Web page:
With the assistance of several people who helped her with the paperwork and fundraising, the Siouxland Honor Flight was organized and their first trip to the WWII Memorial was scheduled for September 9, 2008. Over $90,000 had been raised through fundraisers and donations to fly the 101 veterans --including the Cherokee County contingent - and 50 guardians to Washington, and on September 7, the Honor Flight passengers were treated to a banquet at the Marina Inn in South Sioux City.

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"The Andrews Sisters" pose with Wayne Gaston at the banquet held at The Marina Inn on Sept. 7th, prior to the Honor Flight. Gaston said he saw the REAL Andrews Sisters perform when he was in the service during WWII. Photo contributed.
In addition to a great meal, the vets were treated to entertainment by a group of performers dressed like the Andrews Sisters, who sang some of the famous songs of the WWII era, and they were also provided with gifts for their trip by Humana and Hy-Vee -- a camera for each veteran, along with polo shirts and ball caps marking the occasion of the flight. They were also presented with lanyards, representing the branch of the service in which each had served.

Of the Cherokee County group of veterans, Delperdang served in the Navy and was stationed in the Pacific; Wester served in the Air Corps and was a turret gunner on a B-29, based on a Pacific island; and Tapper and Gaston (who at age 92 was the oldest passenger on the Honor Flight) both served in the Army. Gaston was a mechanic, and was stationed in North Africa and Italy during the war.

All of the money for the trip was raised by private donations and the guardians were told several times that they were not to let the veterans spend a cent. The group flew out of Sioux Gateway Airport at 7 a.m. on September 9th, and they would fly back in at 11:30 p.m. the same night. But what a memorable day they had experienced between the two flights.

Kay Jipp, who is an R.N., went along on the flight as the Medical Supervisor, and she and the other "guardians" paid $300 for their trip. The vets paid nothing.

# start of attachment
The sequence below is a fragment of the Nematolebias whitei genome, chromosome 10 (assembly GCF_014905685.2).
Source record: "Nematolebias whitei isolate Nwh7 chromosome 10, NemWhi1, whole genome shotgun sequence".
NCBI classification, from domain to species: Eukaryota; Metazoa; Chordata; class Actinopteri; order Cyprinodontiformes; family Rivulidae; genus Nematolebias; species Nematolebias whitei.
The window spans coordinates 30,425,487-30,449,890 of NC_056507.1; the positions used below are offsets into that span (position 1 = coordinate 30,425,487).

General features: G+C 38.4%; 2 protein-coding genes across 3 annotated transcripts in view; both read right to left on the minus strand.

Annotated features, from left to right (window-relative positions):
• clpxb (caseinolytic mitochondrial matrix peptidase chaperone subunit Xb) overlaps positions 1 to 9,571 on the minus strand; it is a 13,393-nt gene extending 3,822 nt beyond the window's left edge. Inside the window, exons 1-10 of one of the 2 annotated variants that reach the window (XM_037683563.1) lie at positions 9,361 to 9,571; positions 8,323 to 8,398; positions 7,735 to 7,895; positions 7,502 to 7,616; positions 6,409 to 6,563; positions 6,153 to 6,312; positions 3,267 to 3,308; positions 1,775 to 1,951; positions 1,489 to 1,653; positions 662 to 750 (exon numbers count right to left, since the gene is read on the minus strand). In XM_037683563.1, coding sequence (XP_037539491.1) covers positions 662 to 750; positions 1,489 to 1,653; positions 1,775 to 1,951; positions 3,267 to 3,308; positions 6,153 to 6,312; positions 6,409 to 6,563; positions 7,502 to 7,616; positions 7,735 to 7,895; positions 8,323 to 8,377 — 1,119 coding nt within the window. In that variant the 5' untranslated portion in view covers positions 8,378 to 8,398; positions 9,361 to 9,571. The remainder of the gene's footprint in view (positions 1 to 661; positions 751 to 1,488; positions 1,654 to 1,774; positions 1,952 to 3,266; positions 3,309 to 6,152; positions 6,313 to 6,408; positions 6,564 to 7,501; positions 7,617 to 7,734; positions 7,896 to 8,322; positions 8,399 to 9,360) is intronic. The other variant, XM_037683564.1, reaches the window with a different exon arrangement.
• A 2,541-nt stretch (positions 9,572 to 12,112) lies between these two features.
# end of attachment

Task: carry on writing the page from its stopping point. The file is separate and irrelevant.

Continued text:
Al Bailey, the Honor Flight's Director of Operations, who was making his 13th Honor Flight trip of the year, piloted their plane. When the group reached their destination at the Washington Mall, rain was pounding down, but they found that a tent had been set up there for the group, along with a box of rain ponchos for them to use. They settled in under the tent for a nice lunch that had been prepared for them, and were greeted by U.S. Senators Tom Harkin and Charles Grassley of Iowa and Nebraska Senator Ben Nelson. The Senators thanked the veterans for their service and spoke about the importance of their service to the country and the sacrifices they had made.

Said Harkin, a former Navy pilot, "I cannot think of a more fitting tribute for Iowa's World War II veterans than to have he opportunity to travel to Washington today to experience this memorial, which was erected in their honor."

Following the vets' time on the mall, where they saw not only the WWII Memorial, but the Vietnam and Korean War Memorials as well, they were transported by bus to other notable Washington, D.C. sites, including the White House, Pentagon, Iwo Jima Memorial and Arlington National Cemetery, where they were able to witness the Changing of the Guard at the Tomb of the (formerly) Unknown Soldier.

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The Iowa Honor Flight group performs a "Group Salute" at the WWII Memorial in Washington, D.C. Photo contributed.
By that time, the rain had lightened up, then stopped altogether, so the group of veterans was able to fully enjoy their truly memorable experience -- a much-belated "thank you" from a grateful country.